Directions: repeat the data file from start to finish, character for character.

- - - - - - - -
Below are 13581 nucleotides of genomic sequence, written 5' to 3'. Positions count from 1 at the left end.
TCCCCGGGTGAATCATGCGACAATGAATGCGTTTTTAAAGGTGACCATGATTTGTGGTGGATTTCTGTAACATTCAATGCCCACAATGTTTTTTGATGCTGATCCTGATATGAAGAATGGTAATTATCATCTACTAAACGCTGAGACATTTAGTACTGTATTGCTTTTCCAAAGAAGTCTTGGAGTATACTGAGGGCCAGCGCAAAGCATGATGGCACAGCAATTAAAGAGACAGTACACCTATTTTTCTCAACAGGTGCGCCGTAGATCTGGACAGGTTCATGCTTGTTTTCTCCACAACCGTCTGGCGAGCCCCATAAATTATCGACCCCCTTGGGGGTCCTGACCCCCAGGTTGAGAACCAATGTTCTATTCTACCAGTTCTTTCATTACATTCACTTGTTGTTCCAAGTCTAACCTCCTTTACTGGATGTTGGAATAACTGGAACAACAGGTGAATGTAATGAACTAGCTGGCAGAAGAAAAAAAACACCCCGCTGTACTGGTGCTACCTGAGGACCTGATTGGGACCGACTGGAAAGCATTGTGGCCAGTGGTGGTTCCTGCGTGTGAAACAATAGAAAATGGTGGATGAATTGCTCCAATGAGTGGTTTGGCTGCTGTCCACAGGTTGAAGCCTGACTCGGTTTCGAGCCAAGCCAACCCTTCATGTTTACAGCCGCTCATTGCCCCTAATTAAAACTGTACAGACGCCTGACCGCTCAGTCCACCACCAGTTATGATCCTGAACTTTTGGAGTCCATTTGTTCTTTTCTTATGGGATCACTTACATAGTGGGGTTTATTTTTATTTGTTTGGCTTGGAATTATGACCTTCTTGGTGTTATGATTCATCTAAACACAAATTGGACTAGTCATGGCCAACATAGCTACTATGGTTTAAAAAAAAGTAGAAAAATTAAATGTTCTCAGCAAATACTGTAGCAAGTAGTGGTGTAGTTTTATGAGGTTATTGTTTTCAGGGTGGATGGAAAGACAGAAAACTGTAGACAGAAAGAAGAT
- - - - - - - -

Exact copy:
Below are 13581 nucleotides of genomic sequence, written 5' to 3'. Positions count from 1 at the left end.
TCCCCGGGTGAATCATGCGACAATGAATGCGTTTTTAAAGGTGACCATGATTTGTGGTGGATTTCTGTAACATTCAATGCCCACAATGTTTTTTGATGCTGATCCTGATATGAAGAATGGTAATTATCATCTACTAAACGCTGAGACATTTAGTACTGTATTGCTTTTCCAAAGAAGTCTTGGAGTATACTGAGGGCCAGCGCAAAGCATGATGGCACAGCAATTAAAGAGACAGTACACCTATTTTTCTCAACAGGTGCGCCGTAGATCTGGACAGGTTCATGCTTGTTTTCTCCACAACCGTCTGGCGAGCCCCATAAATTATCGACCCCCTTGGGGGTCCTGACCCCCAGGTTGAGAACCAATGTTCTATTCTACCAGTTCTTTCATTACATTCACTTGTTGTTCCAAGTCTAACCTCCTTTACTGGATGTTGGAATAACTGGAACAACAGGTGAATGTAATGAACTAGCTGGCAGAAGAAAAAAAACACCCCGCTGTACTGGTGCTACCTGAGGACCTGATTGGGACCGACTGGAAAGCATTGTGGCCAGTGGTGGTTCCTGCGTGTGAAACAATAGAAAATGGTGGATGAATTGCTCCAATGAGTGGTTTGGCTGCTGTCCACAGGTTGAAGCCTGACTCGGTTTCGAGCCAAGCCAACCCTTCATGTTTACAGCCGCTCATTGCCCCTAATTAAAACTGTACAGACGCCTGACCGCTCAGTCCACCACCAGTTATGATCCTGAACTTTTGGAGTCCATTTGTTCTTTTCTTATGGGATCACTTACATAGTGGGGTTTATTTTTATTTGTTTGGCTTGGAATTATGACCTTCTTGGTGTTATGATTCATCTAAACACAAATTGGACTAGTCATGGCCAACATAGCTACTATGGTTTAAAAAAAAGTAGAAAAATTAAATGTTCTCAGCAAATACTGTAGCAAGTAGTGGTGTAGTTTTATGAGGTTATTGTTTTCAGGGTGGATGGAAAGACAGAAAACTGTAGACAGAAAGAAGAT